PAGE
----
Florida Retirement Consultants (FRC) specializes in customized design, efficient implementation and expert administration of qualified retirement plans. We help you understand the important considerations involved in establishing a total retirement program for your business and your employees. We draft all necessary plan documents and forms and complete all the required steps to secure Internal Revenue Service (IRS) qualification for your plan. We invite you to partner with us to build a customized retirement plan solution to support your business goals.

FRC designs and administers a wide array of retirement plan solutions based on the unique and specific business needs of each client, including:


A 401(k) plan is a defined contribution (DC) plan, typically a profit sharing plan that contains a cash or deferred arrangement as described in section 401(k) of the Internal Revenue Code. A cash or deferred arrangement is simply one that allows plan participants to elect to defer a portion of compensation—their elective deferrals—and have it contributed to the plan on their behalf, typically through payroll withholding.

The employer may contribute to the plan by matching all, or a portion, of the elective deferrals or by making non-elective, or profit sharing, contributions to all eligible participants.

401(k) Plans are ideal for:

  • Employers who are initiating a plan due to employee demand.
  • Employers wishing to maximize contributions.
  • Employers wishing for discretionary contributions.

A Defined Benefit Plan (DB) is considered a traditional pension plan because it guarantees a monthly pension benefit for the life of the participant. A DB plan does not maintain account balances to reflect the accrued benefit of each participant, but must define a benefit formula that specifies how the benefits are accrued under that formula. This type of plan favors older employees with longer terms of service.

Defined Benefit Plans are ideal for:

  • Employers who are older and have longer service than other employees.
  • Employers wishing to maximize contributions.
  • Employers with substantial financial resources.
  • Employers with stable income.

A Cash Balance Plan is a type of Defined Benefit Plan. By taking advantage of age and salary differences, a Cash Balance Plan tilts the contributions toward a desired employee or group of employees. Unlike a traditional Defined Benefit Plan however, a Cash Balance Plan provides a "hypothetical" account balance for the participants which accrues interest at a pre-defined government rate.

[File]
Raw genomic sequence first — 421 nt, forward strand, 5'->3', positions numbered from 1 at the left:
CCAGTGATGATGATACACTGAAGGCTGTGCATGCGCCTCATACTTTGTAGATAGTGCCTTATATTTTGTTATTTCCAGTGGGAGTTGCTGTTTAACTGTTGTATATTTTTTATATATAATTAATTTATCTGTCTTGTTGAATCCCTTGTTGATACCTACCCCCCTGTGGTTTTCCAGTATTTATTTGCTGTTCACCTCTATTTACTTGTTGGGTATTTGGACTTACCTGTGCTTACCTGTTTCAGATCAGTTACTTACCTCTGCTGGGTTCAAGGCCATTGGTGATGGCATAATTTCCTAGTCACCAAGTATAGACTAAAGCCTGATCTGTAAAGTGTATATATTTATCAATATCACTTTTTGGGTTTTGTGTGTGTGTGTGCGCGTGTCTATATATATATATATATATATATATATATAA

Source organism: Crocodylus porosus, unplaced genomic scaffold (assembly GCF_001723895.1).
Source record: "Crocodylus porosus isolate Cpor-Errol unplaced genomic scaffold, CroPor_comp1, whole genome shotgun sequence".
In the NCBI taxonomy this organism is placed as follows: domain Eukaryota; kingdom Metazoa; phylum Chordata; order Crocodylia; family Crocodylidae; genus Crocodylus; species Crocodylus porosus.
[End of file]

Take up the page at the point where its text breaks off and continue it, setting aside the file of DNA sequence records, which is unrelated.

Cash Balance Plans are ideal for:

  • Employers who are older than some of the staff employees.
  • Employers desiring larger contributions for certain classes of employees.
  • Employers with substantial financial resources.
  • Employers with stable income.

A Money Purchase plan is a defined contribution plan that is similar to a Profit Sharing plan except that the contribution amounts are fixed rather than variable. Thus, employers are required to make a contribution to the plan each year for the plan participants regardless of the company’s profitability for the year.

Money Purchase Plans are ideal for:

  • Employers with substantial financial resources.
  • Employers with stable income.

A Cross Tested plan is a hybrid plan that combines features of both Defined Benefit and Defined Contribution plan generally to skew the employer contributions in favor of the older, higher paid employees. These plans provide the ability to create multiple benefit levels and are flexible in their contributions.

Cross-Tested Plans are ideal for:

  • Employers who are older than some employees.
  • Employers desiring larger contributions for themselves and possibly other key employees.
  • Employers desiring flexible contributions.

A 403(b) plan (also called a tax-sheltered annuity or TSA plan) is a retirement plan offered by public schools and certain 501(c)(3) tax-exempt organizations. Employees save for retirement by contributing to individual accounts. Employers can also contribute to employees' accounts.

403(b) plans are ideal for:

  • Organizations who wish to offer flexibility in contributions.
  • Organizations who wish to allow their employees to defer some of their salary, but may not wish to make employer contributions.

Multiple-employer plans (MEPs) represent a way for employers that cannot afford—or don’t want to pay—the costs of administration, investments oversight and fiduciary responsibilities of a pension plan or 401(k) plan for their employees to receive such benefits in conjunction with other employers in similar situations.

MEP’s are ideal for:

  • Smaller employers who don’t have the resources for retirement plan administration, regulatory compliance and investment expertise.
  • Providing large company retirement benefits for the small-business market.
  • Providing better investment performance and lower costs than a single employer plan.